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"Ideally, your self-defense will never get physical. Avoiding the situation and running or talking you way out - either of these is a higher order of strategy than winning a physical battle." - Wise Words of Rory Miller, Facing Violence: Chapter 7: after, subparagraph 7.1:medical

"Read not to contradict and confute; nor to believe and take for granted; nor to find talk and discourse; but to weigh and consider..." - Francis Bacon

Warning, Caveat and Note: The postings on this blog are my interpretation of readings, studies and experiences therefore errors and omissions are mine and mine alone. The content surrounding the extracts of books, see bibliography on this blog site, are also mine and mine alone therefore errors and omissions are also mine and mine alone and therefore why I highly recommended one read, study, research and fact find the material for clarity. My effort here is self-clarity toward a fuller understanding of the subject matter. See the bibliography for information on the books.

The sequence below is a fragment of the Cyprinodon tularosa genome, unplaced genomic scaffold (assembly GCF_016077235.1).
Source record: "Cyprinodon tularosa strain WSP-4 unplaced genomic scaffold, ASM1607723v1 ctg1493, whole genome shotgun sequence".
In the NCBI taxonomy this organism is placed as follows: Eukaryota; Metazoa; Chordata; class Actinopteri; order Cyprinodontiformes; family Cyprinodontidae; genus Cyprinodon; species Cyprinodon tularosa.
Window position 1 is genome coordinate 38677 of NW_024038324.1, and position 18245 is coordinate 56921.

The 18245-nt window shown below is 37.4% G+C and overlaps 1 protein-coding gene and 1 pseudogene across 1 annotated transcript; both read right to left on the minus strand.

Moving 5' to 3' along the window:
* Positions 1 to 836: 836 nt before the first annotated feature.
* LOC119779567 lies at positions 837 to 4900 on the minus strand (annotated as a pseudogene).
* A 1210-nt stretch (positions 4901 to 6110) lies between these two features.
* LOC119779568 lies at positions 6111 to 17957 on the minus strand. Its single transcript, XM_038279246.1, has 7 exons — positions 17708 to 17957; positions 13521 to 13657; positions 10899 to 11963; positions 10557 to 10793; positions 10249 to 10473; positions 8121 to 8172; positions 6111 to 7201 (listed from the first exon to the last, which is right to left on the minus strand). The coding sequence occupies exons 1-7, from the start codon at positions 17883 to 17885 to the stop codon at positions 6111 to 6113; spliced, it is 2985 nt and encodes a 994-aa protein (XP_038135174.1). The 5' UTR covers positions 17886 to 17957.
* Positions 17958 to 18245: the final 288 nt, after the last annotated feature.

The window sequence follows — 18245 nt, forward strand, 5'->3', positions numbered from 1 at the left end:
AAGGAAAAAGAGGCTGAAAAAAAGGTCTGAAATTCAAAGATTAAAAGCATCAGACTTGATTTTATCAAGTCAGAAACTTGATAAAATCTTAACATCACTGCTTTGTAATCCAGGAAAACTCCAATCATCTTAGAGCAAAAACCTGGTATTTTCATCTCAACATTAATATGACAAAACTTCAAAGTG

Note: I will endevor to provide a bibliography and italicize any direct quotes from the materials I use for this blog. If there are mistakes, errors, and/or omissions, I take full responsibility for them as they are mine and mine alone. If you find any mistakes, errors, and/or omissions please comment and let me know along with the correct information and/or sources.

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Why does the fist travel up the outside of the body?